1967 and the subsequent decades of the Occupation proved that Israel was not interested in reconciliation but rather in territorial superiority at the expense of political wisdom, justice and equality

Perhaps the loss of Palestinian human rights stems from another human rights situation that Arendt discussed in relation to the first loss the rigthless suffer, the “loss of their homes … and the loss of entire social texture in to which they were born and in which they established for themselves a distinct place in the world.” This loss is tantamount to a monumental loss of social and political life that only began in 1948, if not before. Perhaps, if not for the 1967 Occupation, which continued this trend of rights corruption, there might have been room for healing and reconciliation. However, 1967 and the subsequent decades of the Occupation proved that Israel was not interested in reconciliation but rather in territorial superiority at the expense of political wisdom, justice and equality. It might be that for this reason at least one well-known academic refers to Israel as an anachronism, as a country that by virtue of its destruction of Palestinian society, occupation and settlement policy has placed itself in the same category as a 19th century colonialist state, such as the United States, which expanded beyond its borders by conquering and settling its western frontier always at the expense of the Native American population.

The Israeli High Court of Justice oversaw and continues to oversee these developments lending the Occupation its judicial imprimatur. Thus Palestinians remain essentially faceless persons, divested of civil and human rights with no real avenue for redress. As Levy writes, following the delivery of Aharon Barak’s final judicial decisions, “the Israeli occupation won significant power. This additional power came in the form of the broad legitimization granted its injustices by the most prestigious institution in Israeli society,” the High Court of Justice.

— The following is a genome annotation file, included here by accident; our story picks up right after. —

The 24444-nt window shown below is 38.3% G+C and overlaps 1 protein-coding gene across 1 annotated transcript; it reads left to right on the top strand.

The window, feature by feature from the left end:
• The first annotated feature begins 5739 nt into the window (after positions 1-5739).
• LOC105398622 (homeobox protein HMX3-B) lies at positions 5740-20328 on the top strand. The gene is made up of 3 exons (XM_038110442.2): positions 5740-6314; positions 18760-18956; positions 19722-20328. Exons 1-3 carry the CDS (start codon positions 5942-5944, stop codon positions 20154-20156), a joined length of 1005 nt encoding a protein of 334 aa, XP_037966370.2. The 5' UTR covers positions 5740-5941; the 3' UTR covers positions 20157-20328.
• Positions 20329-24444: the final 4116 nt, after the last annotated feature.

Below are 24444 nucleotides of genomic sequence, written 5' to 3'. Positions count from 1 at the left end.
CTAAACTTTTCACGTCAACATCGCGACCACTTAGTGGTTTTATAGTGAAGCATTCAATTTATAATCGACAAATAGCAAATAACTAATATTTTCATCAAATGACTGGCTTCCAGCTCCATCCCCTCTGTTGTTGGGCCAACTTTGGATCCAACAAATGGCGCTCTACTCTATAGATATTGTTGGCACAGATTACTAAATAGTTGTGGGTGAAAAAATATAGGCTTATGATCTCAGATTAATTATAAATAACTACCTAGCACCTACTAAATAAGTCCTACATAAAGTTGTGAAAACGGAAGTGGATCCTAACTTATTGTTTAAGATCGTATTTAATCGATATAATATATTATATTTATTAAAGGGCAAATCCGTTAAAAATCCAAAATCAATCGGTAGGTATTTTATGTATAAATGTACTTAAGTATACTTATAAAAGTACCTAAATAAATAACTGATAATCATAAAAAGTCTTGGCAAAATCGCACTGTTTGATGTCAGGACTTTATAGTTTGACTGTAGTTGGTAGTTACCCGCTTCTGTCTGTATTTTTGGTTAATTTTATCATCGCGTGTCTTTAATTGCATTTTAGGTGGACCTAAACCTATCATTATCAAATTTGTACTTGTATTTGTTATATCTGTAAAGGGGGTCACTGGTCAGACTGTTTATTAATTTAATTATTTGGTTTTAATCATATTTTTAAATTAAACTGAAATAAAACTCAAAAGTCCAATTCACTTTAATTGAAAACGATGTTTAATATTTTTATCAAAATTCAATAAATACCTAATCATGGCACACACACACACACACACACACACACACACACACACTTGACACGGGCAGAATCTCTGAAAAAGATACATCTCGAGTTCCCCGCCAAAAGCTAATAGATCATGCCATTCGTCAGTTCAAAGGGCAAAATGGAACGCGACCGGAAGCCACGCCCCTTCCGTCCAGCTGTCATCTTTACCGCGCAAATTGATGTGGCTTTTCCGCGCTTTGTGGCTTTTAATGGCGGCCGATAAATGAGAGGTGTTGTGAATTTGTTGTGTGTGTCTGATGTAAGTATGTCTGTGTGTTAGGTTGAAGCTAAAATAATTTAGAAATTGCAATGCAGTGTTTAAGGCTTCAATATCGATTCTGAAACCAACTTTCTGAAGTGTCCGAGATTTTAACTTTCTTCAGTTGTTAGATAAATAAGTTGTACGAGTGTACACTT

Yet, it is impossible, to lay the entire blame for this travesty at the feet of Israel’s High Court of Justice. The policy of Occupation is a comprehensive one to which Israel’s citizens have tacitly if not overtly acquiesced over the course of four decades. The extent to which complicity attaches is a complex one yet it is clear that the Occupation constructs a situation in which, at least indirectly, Israeli society bears as much responsibility as Israel’s political, military and judicial authorities. Denial and myopia are Israeli pathologies. Much like the Iraqi is “unmournable” for Americans, so too are Palestinians unmournables for Israelis. Perhaps Israelis see the violence that is inflicted on the Palestinians as incapable of being a violation of human rights, but rather, to continue Cyra Choudhury’s line of thought regarding the United States and Iraq, as a corrective measure “applied” to a people who bear a collective guilt for both being the Other and a ‘criminal’ collective that dared to resist and oppose a patently illegal Occupation. Just as Guantanamo Bay has become the metaphor for how the United States has and continues to act with impunity, perhaps the Occupation can now be seen as Israel’s Guantanamo Bay.

Louis Frankenthaler lives in Jerusalem where he works for the Public Committee Against Torture in Israel. He holds a JD and an MA. The conclusions and opinions expressed herein are those of the author.